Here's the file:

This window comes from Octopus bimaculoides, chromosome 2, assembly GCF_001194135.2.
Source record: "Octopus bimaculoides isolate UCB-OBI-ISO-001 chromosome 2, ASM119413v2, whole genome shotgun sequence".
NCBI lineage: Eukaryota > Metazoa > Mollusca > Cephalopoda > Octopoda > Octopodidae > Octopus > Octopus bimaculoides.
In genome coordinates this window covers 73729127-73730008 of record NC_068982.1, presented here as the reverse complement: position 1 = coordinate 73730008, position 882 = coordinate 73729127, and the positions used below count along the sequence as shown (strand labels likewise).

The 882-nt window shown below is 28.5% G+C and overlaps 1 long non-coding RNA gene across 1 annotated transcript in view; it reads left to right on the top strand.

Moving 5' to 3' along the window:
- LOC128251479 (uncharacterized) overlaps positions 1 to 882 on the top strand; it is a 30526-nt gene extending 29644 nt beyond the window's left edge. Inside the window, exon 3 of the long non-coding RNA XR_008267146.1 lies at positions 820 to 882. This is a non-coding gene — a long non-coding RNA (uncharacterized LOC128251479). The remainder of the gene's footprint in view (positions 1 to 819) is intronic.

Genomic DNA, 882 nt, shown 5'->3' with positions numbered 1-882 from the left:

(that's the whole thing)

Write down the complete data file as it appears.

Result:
This window comes from Octopus bimaculoides, chromosome 2, assembly GCF_001194135.2.
Source record: "Octopus bimaculoides isolate UCB-OBI-ISO-001 chromosome 2, ASM119413v2, whole genome shotgun sequence".
NCBI lineage: Eukaryota > Metazoa > Mollusca > Cephalopoda > Octopoda > Octopodidae > Octopus > Octopus bimaculoides.
In genome coordinates this window covers 73729127-73730008 of record NC_068982.1, presented here as the reverse complement: position 1 = coordinate 73730008, position 882 = coordinate 73729127, and the positions used below count along the sequence as shown (strand labels likewise).

The 882-nt window shown below is 28.5% G+C and overlaps 1 long non-coding RNA gene across 1 annotated transcript in view; it reads left to right on the top strand.

Moving 5' to 3' along the window:
- LOC128251479 (uncharacterized) overlaps positions 1 to 882 on the top strand; it is a 30526-nt gene extending 29644 nt beyond the window's left edge. Inside the window, exon 3 of the long non-coding RNA XR_008267146.1 lies at positions 820 to 882. This is a non-coding gene — a long non-coding RNA (uncharacterized LOC128251479). The remainder of the gene's footprint in view (positions 1 to 819) is intronic.

Genomic DNA, 882 nt, shown 5'->3' with positions numbered 1-882 from the left: